For their first clean energy investment in Europe, Google has picked a very large solar plant in Germany.
The search marketing giant just dropped ‚¬3.5 million or about $5 million on a solar photovoltaic power plant in Brandenburg an der Havel, a small town near Berlin.
Today’s investment marks Google’s first outside the U.S., and follows over $100 million investments the company has made to support the clean energy sector in the U.S. The company in a blog post said it’s looking to encourage the development and deployment of renewable energy around the world.
“Germany has a strong framework for renewable energy and is home to many leading-edge technology companies in the sector,” Benjamin Kott, Google’s clean energy advocacy manager said in a blog post.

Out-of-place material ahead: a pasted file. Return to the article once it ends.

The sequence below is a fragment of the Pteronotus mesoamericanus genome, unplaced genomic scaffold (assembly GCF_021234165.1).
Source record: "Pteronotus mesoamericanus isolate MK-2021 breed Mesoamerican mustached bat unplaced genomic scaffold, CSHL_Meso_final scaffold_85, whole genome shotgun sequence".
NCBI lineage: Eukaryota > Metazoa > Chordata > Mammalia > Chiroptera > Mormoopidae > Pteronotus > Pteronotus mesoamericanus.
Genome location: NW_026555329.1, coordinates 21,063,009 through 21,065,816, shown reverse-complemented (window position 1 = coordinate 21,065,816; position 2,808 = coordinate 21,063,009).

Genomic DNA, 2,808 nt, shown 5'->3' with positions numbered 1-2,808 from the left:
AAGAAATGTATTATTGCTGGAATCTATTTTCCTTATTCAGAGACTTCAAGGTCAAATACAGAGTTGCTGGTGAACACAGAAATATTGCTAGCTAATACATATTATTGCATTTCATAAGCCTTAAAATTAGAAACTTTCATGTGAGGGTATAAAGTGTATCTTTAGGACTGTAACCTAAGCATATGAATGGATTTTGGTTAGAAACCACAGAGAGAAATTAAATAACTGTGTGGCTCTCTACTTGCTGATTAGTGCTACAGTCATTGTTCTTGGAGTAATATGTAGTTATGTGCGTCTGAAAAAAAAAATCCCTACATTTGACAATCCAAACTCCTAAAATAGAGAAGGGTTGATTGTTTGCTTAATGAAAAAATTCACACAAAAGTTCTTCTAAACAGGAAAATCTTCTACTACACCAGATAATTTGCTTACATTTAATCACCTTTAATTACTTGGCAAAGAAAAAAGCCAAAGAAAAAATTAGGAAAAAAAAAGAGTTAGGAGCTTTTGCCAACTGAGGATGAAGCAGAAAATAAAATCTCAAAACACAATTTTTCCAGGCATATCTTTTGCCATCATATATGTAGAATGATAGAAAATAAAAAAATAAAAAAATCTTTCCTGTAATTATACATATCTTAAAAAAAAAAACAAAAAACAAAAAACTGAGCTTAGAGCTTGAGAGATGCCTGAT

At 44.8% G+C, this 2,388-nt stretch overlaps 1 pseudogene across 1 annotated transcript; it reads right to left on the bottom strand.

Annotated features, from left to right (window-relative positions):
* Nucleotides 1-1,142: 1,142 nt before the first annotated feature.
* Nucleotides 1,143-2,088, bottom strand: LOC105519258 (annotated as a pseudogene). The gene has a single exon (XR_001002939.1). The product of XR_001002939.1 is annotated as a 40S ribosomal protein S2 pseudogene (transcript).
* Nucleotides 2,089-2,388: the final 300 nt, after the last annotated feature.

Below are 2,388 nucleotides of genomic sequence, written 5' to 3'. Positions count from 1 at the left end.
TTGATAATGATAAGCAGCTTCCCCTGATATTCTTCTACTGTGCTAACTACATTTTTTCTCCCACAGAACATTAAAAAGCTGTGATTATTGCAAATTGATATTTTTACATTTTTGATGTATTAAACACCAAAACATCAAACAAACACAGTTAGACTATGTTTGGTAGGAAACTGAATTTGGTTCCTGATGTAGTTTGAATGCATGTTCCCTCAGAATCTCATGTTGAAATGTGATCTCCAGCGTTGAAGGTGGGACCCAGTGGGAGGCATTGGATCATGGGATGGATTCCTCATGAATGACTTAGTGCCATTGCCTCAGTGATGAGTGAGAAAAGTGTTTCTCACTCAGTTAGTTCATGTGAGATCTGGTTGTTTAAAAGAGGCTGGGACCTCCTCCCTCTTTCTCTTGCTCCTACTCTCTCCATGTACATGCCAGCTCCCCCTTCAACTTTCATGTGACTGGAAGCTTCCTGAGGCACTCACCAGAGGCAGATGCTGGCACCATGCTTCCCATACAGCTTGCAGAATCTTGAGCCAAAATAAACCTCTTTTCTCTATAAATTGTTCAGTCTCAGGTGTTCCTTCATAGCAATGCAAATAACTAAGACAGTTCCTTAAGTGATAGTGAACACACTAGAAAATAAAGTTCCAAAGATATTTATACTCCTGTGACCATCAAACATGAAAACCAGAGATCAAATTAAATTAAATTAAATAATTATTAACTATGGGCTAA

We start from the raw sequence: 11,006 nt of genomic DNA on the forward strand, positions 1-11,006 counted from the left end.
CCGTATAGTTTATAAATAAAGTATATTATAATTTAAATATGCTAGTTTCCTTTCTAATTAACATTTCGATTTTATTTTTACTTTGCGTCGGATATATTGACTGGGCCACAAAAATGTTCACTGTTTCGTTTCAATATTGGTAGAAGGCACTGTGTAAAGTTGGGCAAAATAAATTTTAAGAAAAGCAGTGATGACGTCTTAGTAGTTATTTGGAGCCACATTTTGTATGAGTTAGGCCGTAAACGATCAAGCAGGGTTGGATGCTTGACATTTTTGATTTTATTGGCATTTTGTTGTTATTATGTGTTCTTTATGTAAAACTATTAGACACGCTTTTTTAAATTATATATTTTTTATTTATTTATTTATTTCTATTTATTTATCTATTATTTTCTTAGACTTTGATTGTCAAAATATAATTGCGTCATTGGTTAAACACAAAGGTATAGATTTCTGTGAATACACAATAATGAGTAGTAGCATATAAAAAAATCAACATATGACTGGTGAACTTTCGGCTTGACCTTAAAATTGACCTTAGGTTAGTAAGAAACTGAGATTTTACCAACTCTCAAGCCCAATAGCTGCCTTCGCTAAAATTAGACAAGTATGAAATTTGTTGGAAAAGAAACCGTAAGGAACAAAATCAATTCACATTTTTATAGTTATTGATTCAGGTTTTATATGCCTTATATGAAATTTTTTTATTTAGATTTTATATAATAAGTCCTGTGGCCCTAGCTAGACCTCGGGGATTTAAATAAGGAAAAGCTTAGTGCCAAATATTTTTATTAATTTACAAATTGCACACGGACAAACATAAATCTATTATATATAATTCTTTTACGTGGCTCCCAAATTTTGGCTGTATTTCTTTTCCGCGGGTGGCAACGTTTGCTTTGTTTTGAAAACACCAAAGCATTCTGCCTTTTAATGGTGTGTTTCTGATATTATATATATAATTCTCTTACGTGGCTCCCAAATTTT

“We’re excited about making our first investment outside of the U.S. in Germany,” he added.
Up until the early 90s, the Soviets used the 116-acre site as a training ground. Today it houses one of the largest solar facilities of its kind in Germany that will be able to provide clean energy to over 5,000 households in the area.
The company joins German private equity firm Capital Stage in investing in the 18.7 megawatt solar plant. Hamburg-based Capital Stage, which bills itself as the largest independent renewable energy producer in Germany, said in a press release that it sold 49% of the power plant to Google, and that the investment still requires regulatory approval.
Google’s investment in Germany follows other local projects. Earlier this year, Google pledged to open an internet institute in Berlin, and it’s also launched an initiative to get the German Mittelstand, or small and medium businesses, online.